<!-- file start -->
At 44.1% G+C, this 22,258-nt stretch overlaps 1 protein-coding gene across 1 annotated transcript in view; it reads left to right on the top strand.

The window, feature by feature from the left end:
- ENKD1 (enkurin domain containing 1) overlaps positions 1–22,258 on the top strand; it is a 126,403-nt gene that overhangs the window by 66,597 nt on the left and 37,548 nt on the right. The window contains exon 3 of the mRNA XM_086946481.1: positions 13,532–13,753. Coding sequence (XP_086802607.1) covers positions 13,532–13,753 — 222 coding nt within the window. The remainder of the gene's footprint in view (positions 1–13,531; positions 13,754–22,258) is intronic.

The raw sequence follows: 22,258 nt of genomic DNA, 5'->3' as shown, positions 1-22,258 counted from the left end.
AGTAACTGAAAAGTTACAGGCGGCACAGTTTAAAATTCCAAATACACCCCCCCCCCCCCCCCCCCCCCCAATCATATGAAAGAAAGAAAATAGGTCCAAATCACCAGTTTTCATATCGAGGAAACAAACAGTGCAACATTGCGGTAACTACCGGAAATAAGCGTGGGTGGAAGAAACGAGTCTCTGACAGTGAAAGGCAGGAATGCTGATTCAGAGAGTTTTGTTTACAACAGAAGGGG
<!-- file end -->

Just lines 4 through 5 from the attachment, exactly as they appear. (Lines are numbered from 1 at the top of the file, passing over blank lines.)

The raw sequence follows: 22,258 nt of genomic DNA, 5'->3' as shown, positions 1-22,258 counted from the left end.
AGTAACTGAAAAGTTACAGGCGGCACAGTTTAAAATTCCAAATACACCCCCCCCCCCCCCCCCCCCCCCAATCATATGAAAGAAAGAAAATAGGTCCAAATCACCAGTTTTCATATCGAGGAAACAAACAGTGCAACATTGCGGTAACTACCGGAAATAAGCGTGGGTGGAAGAAACGAGTCTCTGACAGTGAAAGGCAGGAATGCTGATTCAGAGAGTTTTGTTTACAACAGAAGGGG